Adrian Adonis: the Lewisporte Tragedy That Killed an American Wrestling Star
On July 4th, 1988, a minivan carrying four professional wrestlers plunged off of a bridge and into a creek in Lewisporte, Newfoundland. While some reports say they swerved avoiding a moose, others say they struck the animal before the fatal plummet. The one unanimous factor is that only one of the four men walked away from the crash alive.
Three of the grapplers occupying the vehicle were grizzled veterans of the Canadian wrestling circuit. These three were William “Mike Kelly” Arko, Victor “Pat Kelly” Arko, and Dave “Wildman” McKigney. The fourth man was a 33 year old American wrestling star who was coming off a much hotter trail blaze of international spotlight. Following prominent stints in the AWA (American Wrestling Association), and the emerging explosion of the WWF (World Wrestling Federation, now known as the WWE), this fourth man entertained millions with midcard appearances at some of the first groundbreaking Wrestlemania events. This up and coming star’s birth name was Keith Franke, but the wrestling world knew him as “Adorable” Adrian Adonis.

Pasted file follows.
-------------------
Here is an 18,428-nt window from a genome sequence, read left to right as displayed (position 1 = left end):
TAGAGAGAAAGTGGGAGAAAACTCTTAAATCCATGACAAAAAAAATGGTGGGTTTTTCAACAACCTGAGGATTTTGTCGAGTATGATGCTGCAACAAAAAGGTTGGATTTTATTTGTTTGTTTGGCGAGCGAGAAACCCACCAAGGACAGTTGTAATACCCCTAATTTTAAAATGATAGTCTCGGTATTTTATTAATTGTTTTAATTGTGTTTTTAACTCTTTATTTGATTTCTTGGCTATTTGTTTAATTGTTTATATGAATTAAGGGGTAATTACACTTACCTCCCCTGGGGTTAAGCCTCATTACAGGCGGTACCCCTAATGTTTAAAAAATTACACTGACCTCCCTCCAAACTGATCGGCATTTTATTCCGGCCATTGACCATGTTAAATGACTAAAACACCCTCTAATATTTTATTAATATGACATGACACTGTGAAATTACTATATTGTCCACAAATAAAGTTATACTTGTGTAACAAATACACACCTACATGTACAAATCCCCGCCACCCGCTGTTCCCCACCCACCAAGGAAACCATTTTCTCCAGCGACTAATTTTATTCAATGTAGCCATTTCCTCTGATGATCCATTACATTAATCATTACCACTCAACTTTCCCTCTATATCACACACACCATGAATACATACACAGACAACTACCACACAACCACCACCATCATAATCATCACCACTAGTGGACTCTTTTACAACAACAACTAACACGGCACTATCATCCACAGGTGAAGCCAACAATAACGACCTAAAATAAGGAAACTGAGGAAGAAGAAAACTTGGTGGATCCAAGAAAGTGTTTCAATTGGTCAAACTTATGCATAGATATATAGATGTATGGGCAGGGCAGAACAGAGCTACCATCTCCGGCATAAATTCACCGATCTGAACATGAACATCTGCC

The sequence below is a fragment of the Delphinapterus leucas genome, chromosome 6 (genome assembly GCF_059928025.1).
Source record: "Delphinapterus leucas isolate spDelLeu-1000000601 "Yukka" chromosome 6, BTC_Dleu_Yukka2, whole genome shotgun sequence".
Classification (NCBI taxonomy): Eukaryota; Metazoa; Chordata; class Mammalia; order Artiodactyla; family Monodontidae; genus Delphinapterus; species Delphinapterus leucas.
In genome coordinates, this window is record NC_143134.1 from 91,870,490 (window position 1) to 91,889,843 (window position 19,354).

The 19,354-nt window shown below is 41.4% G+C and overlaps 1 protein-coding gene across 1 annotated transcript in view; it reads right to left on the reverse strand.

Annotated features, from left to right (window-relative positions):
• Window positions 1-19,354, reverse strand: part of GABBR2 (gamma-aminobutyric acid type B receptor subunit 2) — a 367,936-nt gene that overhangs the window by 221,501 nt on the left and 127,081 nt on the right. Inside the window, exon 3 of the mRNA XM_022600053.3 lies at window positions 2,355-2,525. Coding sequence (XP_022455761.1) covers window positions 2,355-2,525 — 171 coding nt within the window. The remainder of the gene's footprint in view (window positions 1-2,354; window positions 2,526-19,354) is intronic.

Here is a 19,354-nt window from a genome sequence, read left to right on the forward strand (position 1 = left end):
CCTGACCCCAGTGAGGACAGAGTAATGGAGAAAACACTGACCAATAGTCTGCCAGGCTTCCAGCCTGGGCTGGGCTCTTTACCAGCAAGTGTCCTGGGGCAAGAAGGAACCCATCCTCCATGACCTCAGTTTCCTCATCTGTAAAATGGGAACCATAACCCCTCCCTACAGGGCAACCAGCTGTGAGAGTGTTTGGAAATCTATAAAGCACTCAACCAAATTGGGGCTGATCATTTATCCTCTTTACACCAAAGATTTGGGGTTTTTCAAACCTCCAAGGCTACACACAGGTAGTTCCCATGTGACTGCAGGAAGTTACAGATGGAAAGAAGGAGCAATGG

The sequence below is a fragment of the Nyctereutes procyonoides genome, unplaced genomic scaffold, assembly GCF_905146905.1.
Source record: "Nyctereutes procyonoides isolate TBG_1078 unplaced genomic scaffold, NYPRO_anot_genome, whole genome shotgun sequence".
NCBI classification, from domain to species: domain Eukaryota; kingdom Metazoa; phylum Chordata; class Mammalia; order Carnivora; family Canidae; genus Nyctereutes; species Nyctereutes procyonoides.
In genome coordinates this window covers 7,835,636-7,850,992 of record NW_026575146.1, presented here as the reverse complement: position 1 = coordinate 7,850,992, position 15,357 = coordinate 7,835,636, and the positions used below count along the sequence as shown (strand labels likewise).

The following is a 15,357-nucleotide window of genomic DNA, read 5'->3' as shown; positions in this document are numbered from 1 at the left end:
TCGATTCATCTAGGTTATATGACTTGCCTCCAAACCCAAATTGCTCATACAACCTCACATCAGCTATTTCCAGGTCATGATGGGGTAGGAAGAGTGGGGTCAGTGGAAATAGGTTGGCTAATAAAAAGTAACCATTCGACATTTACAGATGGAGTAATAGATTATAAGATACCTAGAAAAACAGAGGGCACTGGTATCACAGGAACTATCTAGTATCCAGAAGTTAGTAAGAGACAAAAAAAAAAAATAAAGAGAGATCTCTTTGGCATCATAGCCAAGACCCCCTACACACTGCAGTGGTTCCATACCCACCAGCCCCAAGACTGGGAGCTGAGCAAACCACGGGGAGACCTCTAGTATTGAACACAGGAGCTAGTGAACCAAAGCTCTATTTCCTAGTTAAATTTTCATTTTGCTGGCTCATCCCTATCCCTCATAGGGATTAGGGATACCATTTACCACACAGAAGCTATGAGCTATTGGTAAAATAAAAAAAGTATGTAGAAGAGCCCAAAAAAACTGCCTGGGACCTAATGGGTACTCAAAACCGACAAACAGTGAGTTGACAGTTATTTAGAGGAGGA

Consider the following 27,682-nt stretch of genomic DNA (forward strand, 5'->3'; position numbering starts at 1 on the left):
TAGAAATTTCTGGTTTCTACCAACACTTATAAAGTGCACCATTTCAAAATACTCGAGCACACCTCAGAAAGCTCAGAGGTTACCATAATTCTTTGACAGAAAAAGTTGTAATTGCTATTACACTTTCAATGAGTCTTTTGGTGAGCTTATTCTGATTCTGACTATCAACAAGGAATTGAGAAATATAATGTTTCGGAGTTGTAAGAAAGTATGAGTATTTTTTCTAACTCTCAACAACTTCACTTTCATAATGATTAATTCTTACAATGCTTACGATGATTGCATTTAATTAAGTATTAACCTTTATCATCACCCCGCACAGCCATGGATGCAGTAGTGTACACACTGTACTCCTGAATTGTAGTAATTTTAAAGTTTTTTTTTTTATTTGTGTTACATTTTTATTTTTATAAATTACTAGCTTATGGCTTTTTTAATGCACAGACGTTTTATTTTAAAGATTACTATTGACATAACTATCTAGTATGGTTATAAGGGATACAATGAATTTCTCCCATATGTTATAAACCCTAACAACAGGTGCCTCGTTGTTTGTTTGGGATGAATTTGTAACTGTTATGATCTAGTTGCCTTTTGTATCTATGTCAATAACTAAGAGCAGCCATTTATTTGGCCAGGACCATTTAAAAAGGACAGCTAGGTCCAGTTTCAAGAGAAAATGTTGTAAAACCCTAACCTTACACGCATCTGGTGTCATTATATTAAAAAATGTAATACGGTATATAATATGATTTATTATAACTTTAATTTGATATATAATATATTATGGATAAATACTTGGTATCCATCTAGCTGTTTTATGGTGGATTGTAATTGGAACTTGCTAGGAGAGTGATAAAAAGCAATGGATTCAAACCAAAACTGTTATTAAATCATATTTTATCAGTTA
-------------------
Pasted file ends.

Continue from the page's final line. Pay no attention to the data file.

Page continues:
Adrian Adonis never made it to the WWE Hall of Fame with the rest of his peers, instead he was one of the three individuals who met their demise in the fatal Lewisporte accident of July, 1988.
What exactly happened to Adonis to go from performing for a record breaking attendance of 93,173 people at WWF’s Wrestlemania III in 1987, to meeting his premature death crammed in a minivan with a pack of blue collar Canadian wrestlers in 1988? Aside from the debated details of how the driver and sole survivor, William Arko, steered the minivan into the creek, there is yet another mystery surrounding the crash; the mystery of a detour that quickly landed the career of Adrian Adonis from New York’s Madison Square Garden to Newfoundland’s gymnasiums and hockey arenas within a single year.
As a bit of a smart mark (“Mark meaning a wrestling fan who believes (or temporarily suspends his disbelief) in pro wrestling. The Smart Mark is the fan who knows wrestling is choreographed, but appreciates it on a higher level.” – urbandictionary), as well as a curious aficionado for any kind of strange Newofundland history or trivia, the lack of documented detail about both the last days of Adrian Adonis’ career, and the deadly turn of events that took his life, has always struck me as peculiar.
Adrian Adonis accomplished a lot in his short 33 years. Riding the emerging wave that landed professional wrestling in the main event status of 1980’s pop culture, Adonis is probably best remembered for his flamboyant and colorful gimmicks, as well as his stunning athleticism that was unusual for someone of his 300+lbs build.
Born in Buffalo, New York, Adonis trained as a young man under the staunchly traditional school of New Zealand-born Canadian wrestling legend Fred Atkins. Though no exact information is accessible about the schooling relationship of Adonis and Atkins, one can assume based upon research into Atkins’ history that the two crossed paths in Adonis’ hometown of Buffalo.